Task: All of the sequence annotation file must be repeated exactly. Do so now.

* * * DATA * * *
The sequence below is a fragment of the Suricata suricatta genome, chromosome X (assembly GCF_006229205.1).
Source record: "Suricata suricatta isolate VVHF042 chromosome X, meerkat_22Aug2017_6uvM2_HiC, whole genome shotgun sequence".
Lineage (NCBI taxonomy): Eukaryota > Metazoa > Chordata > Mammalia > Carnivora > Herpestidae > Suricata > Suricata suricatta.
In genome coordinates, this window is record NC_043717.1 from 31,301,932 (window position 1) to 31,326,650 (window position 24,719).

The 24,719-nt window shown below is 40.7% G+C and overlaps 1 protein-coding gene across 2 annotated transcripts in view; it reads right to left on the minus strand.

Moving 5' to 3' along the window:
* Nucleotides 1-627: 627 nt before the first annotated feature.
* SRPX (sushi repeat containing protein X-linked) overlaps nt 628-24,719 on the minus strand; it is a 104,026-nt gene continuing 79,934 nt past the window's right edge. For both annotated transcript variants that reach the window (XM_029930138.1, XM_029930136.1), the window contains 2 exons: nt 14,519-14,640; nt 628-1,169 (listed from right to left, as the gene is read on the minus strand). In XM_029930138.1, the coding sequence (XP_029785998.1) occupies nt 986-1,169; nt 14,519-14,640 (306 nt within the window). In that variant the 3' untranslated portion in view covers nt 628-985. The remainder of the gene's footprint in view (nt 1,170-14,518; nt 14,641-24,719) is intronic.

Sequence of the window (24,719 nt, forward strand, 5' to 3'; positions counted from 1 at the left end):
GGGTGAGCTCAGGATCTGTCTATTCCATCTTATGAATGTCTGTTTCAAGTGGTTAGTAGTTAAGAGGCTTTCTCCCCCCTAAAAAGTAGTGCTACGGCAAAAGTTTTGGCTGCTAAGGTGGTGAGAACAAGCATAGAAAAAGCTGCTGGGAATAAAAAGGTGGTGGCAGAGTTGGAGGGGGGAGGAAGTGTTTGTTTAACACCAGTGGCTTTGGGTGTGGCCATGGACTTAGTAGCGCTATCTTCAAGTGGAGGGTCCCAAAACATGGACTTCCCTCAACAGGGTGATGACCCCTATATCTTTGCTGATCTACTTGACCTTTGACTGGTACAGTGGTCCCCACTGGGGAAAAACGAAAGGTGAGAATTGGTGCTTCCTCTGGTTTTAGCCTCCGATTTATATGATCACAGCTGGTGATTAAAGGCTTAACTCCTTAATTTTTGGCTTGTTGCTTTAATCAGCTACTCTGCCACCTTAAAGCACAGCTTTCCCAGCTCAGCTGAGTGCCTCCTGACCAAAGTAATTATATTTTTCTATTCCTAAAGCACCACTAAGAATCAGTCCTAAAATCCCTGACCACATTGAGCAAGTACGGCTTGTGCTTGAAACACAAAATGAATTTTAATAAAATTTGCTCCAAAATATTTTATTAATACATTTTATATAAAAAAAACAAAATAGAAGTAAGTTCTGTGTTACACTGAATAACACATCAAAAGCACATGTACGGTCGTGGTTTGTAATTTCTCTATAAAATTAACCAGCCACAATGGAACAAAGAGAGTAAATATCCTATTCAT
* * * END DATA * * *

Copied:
The sequence below is a fragment of the Suricata suricatta genome, chromosome X (assembly GCF_006229205.1).
Source record: "Suricata suricatta isolate VVHF042 chromosome X, meerkat_22Aug2017_6uvM2_HiC, whole genome shotgun sequence".
Lineage (NCBI taxonomy): Eukaryota > Metazoa > Chordata > Mammalia > Carnivora > Herpestidae > Suricata > Suricata suricatta.
In genome coordinates, this window is record NC_043717.1 from 31,301,932 (window position 1) to 31,326,650 (window position 24,719).

The 24,719-nt window shown below is 40.7% G+C and overlaps 1 protein-coding gene across 2 annotated transcripts in view; it reads right to left on the minus strand.

Moving 5' to 3' along the window:
* Nucleotides 1-627: 627 nt before the first annotated feature.
* SRPX (sushi repeat containing protein X-linked) overlaps nt 628-24,719 on the minus strand; it is a 104,026-nt gene continuing 79,934 nt past the window's right edge. For both annotated transcript variants that reach the window (XM_029930138.1, XM_029930136.1), the window contains 2 exons: nt 14,519-14,640; nt 628-1,169 (listed from right to left, as the gene is read on the minus strand). In XM_029930138.1, the coding sequence (XP_029785998.1) occupies nt 986-1,169; nt 14,519-14,640 (306 nt within the window). In that variant the 3' untranslated portion in view covers nt 628-985. The remainder of the gene's footprint in view (nt 1,170-14,518; nt 14,641-24,719) is intronic.

Sequence of the window (24,719 nt, forward strand, 5' to 3'; positions counted from 1 at the left end):
GGGTGAGCTCAGGATCTGTCTATTCCATCTTATGAATGTCTGTTTCAAGTGGTTAGTAGTTAAGAGGCTTTCTCCCCCCTAAAAAGTAGTGCTACGGCAAAAGTTTTGGCTGCTAAGGTGGTGAGAACAAGCATAGAAAAAGCTGCTGGGAATAAAAAGGTGGTGGCAGAGTTGGAGGGGGGAGGAAGTGTTTGTTTAACACCAGTGGCTTTGGGTGTGGCCATGGACTTAGTAGCGCTATCTTCAAGTGGAGGGTCCCAAAACATGGACTTCCCTCAACAGGGTGATGACCCCTATATCTTTGCTGATCTACTTGACCTTTGACTGGTACAGTGGTCCCCACTGGGGAAAAACGAAAGGTGAGAATTGGTGCTTCCTCTGGTTTTAGCCTCCGATTTATATGATCACAGCTGGTGATTAAAGGCTTAACTCCTTAATTTTTGGCTTGTTGCTTTAATCAGCTACTCTGCCACCTTAAAGCACAGCTTTCCCAGCTCAGCTGAGTGCCTCCTGACCAAAGTAATTATATTTTTCTATTCCTAAAGCACCACTAAGAATCAGTCCTAAAATCCCTGACCACATTGAGCAAGTACGGCTTGTGCTTGAAACACAAAATGAATTTTAATAAAATTTGCTCCAAAATATTTTATTAATACATTTTATATAAAAAAAACAAAATAGAAGTAAGTTCTGTGTTACACTGAATAACACATCAAAAGCACATGTACGGTCGTGGTTTGTAATTTCTCTATAAAATTAACCAGCCACAATGGAACAAAGAGAGTAAATATCCTATTCAT